- Never do a kernel recompile and update at 3:00 in the morning
- Don’t forget to copy your System.map file over to /boot
- Devfs requires symlinks to be made to “normal” device names. As such, you’ll have issues since /dev/mixer or /dev/misc/rtc don’t exist.
Good things for me….
- Although a patch existed to recognize my floppy drive with the 2.4.x series kernels, I was never able to get it to work (i.e. I patched the kernel properly, but no luck). My floppy drive now works.
- Significantly improved interactivity. I can now run a webserver, Seti@home and work on my normal everyday apps without _perceptible_ lag. However, I haven’t truly stress tested the system yet. I will leave it on for a couple of days and see how it responds. So far, I am pleased. The window system feels much more responsive. For example, while doing all the above, I can switch from viewport to viewport without delay…(although that might be cause its not reading from cache…) Actually, let me be honest, the more I work with it, the more excited I am. The system is feeling very, VERY responsive! :)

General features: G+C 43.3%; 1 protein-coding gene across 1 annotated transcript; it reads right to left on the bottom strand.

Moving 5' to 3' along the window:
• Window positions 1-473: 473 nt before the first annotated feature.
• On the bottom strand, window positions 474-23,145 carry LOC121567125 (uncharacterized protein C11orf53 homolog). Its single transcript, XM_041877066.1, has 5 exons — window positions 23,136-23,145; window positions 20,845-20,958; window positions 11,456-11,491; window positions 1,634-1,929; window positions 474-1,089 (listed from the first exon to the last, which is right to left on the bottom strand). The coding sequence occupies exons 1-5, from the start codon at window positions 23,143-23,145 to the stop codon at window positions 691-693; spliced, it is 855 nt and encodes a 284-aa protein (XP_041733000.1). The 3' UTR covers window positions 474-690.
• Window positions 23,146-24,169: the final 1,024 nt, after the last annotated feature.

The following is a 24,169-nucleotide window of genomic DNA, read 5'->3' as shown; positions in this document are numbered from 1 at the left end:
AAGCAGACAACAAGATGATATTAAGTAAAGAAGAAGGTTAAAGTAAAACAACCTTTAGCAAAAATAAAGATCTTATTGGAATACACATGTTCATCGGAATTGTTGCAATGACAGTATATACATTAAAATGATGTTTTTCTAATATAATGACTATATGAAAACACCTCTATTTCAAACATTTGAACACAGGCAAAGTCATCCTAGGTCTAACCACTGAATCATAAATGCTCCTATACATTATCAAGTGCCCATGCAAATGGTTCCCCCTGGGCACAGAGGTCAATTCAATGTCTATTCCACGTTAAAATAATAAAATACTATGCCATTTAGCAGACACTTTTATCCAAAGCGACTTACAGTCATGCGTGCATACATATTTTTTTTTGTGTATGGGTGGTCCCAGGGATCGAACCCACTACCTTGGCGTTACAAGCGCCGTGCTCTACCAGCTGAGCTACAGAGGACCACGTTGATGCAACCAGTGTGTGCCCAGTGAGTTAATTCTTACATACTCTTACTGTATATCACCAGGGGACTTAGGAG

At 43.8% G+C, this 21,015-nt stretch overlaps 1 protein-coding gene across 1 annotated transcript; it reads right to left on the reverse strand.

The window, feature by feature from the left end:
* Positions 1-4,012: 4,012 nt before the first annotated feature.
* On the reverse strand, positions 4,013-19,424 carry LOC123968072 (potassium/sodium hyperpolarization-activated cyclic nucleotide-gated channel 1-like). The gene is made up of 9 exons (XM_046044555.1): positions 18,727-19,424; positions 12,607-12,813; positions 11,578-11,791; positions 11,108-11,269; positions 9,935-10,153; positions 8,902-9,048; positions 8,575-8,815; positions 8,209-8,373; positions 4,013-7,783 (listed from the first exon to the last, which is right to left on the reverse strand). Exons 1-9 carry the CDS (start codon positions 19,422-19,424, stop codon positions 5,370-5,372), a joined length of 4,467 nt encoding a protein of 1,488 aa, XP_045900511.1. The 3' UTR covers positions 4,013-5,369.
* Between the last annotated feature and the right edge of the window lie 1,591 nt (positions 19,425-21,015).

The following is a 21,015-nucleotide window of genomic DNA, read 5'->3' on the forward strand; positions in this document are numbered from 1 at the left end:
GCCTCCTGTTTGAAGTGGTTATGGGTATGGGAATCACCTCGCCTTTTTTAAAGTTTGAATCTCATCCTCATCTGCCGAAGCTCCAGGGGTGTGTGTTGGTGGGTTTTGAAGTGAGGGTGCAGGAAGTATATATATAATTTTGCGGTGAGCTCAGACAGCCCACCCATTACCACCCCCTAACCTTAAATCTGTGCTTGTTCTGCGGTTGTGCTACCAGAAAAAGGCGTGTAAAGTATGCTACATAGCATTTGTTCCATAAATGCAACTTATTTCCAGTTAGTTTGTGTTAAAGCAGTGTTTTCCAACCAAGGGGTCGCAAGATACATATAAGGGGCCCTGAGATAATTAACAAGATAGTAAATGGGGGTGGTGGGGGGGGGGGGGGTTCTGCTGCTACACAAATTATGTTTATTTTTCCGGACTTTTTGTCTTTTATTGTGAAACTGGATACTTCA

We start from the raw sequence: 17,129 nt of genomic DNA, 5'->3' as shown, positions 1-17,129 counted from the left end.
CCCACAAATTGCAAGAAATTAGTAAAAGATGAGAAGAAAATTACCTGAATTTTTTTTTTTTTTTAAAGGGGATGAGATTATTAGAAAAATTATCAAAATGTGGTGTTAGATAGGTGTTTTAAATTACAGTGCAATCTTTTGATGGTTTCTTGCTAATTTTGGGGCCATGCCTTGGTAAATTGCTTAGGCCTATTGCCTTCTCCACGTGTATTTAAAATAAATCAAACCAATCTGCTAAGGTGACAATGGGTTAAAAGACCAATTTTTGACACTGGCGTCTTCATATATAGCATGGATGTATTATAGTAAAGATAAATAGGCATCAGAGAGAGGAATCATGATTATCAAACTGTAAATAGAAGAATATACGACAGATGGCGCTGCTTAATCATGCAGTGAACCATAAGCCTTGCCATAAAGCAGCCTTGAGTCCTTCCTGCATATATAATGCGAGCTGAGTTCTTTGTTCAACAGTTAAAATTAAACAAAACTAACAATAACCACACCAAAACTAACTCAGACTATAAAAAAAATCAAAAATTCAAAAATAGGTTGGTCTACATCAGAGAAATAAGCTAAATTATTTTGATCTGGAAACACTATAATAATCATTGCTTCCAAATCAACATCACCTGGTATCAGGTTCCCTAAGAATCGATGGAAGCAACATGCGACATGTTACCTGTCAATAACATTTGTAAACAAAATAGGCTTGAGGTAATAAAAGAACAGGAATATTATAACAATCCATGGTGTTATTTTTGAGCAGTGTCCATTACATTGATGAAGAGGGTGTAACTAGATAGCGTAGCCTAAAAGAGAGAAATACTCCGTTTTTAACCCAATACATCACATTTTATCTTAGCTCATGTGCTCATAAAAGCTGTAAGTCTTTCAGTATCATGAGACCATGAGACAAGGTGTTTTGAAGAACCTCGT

Of course, there are a number of other core improvements including the O(1) scheduler, much work done on the kernel to help with threads (happy because my Apache is using threads) and much _much_ more.
Of course there are problems…
- Weird problems under heavy IO load. A ls on /dev stalls while simulatenously doing a dist-upgrade. Vi stalls (?!) while reading /var/log/messages
- I would like someting _like_ devfs, but simpler and cleaner. Which means, that when I specify certain modules to load, and I have x hard drives and so on, all these nodes are automagically created in /dev. I do not want a listing of every single possible device node in /dev (for example – I don’t have SCSI drives). I also don’t want to have to deal with arcance devfs config files.
I’ve heard rumors of a userspace device file system but I don’t know if it will solve these problems. Ideally application developers will move to using the dynamic device system. Who knows.